The National Catholic Review
The Editors

In December a minority of 38 senators defeated a proposal to ratify an international treaty called the Convention on the Rights of Persons With Disabilities, based on the Americans With Disabilities Act. The convention would promote full equality before the law for disabled persons everywhere. To Senator John Kerry, this was a moral issue, an opportunity to lead other nations to treat the disabled as well as America does.

A treaty requires a simple two-thirds majority. The vote was 61 to 38—five short of victory. Two of the senators who had promised support switched to no at the last minute. The treaty had bipartisan support, particularly from three Republican war veterans, President George H. W. Bush, Senator John McCain and Senator Bob Dole, who at 89 was wheeled in from Walter Reed Medical Center by his wife, Elizabeth, to bolster the cause and later wheeled out before the humiliating defeat.

Leading the opposition was the former presidential candidate Rick Santorum, father of a disabled child, who phoned in to “The Glenn Beck Program” and called another senator’s reasoning “a big joke.” Opponents feared that a U.N. committee could threaten American sovereignty and intrude on the parental rights of Americans to educate their own children.

The fight is not over. The bill will come before the Senate again in early 2013. This is a moral issue because it protects the most vulnerable; it is a bipartisan opportunity to do the right thing; and it is an ecumenical opportunity for the leadership of many faiths to call for justice with one voice. It deserves broad public support.

Comments

john andrechak | 1/6/2013 - 3:10pm

Santorum etal lost all their pro-life credibility with the Iraq War, with his drumming for a war with Iran; a fool would believe that if any of his children became pregnant from rape they wouldn't be on their way to Europe if abortion was banned; he is simply a corporate shill with his crypto-randian philosophy

James McParland | 1/4/2013 - 4:09pm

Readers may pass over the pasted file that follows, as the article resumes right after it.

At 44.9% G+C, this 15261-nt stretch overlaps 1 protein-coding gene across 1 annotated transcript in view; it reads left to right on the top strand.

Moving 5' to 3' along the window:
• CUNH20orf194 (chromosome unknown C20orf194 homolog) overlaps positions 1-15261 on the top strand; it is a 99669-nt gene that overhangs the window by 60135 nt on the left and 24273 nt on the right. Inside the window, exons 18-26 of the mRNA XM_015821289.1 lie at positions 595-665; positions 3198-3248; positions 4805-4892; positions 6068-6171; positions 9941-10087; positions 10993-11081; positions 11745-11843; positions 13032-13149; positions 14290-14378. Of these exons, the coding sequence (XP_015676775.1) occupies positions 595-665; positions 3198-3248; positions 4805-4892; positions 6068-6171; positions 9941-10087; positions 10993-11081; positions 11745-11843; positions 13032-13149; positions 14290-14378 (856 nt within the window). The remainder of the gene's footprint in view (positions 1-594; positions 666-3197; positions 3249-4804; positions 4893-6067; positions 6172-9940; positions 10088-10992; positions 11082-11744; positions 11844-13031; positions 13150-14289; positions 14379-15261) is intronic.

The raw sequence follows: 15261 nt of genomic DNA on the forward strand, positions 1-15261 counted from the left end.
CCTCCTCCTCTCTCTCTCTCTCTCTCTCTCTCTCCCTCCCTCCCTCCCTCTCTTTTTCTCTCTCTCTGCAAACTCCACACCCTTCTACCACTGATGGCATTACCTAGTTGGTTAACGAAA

The United States enacted its own federal Americans with Disabilities Act 30 years ago. U.S taxpayers have already spent billions making life easier for diabled Americans. Other countries are free to pass their their own disability laws for their own countries. Nobody is stopping them. So who, precisely, would benefit if the U.S. signed on to this Convention? Perhaps UN bureaucrats who could create a new bureacracy for U.S. taxpayers to fund. When the federal government gets its own domestic spending under control, that would be a good time to revisit the Jesuit goal of establishing social justice in the rest of the world.

And as far as "protecting the most vulnerable" is concerned--- I don't recall America Magazine urging us to support an International treaty to cut down on abortions. Did I miss that?

KEVIN HURLEY | 1/6/2013 - 12:34am

Hey Jim - the way the world works, both the political world and real world, is money. (not trying to insult you - you prob know that) The disabled don't have money. Your fetuses (who're not even people) don't have money. I am disabled. I have minimal money; certainly no discretionary funds to line-the-podckets of law makers. US taxpayers are discussed (remember Henry Ross Perot?) with the misuse of the power we buy. That's how the world is. Choose your fights, as I do. That's advice.

Recently in Current Comment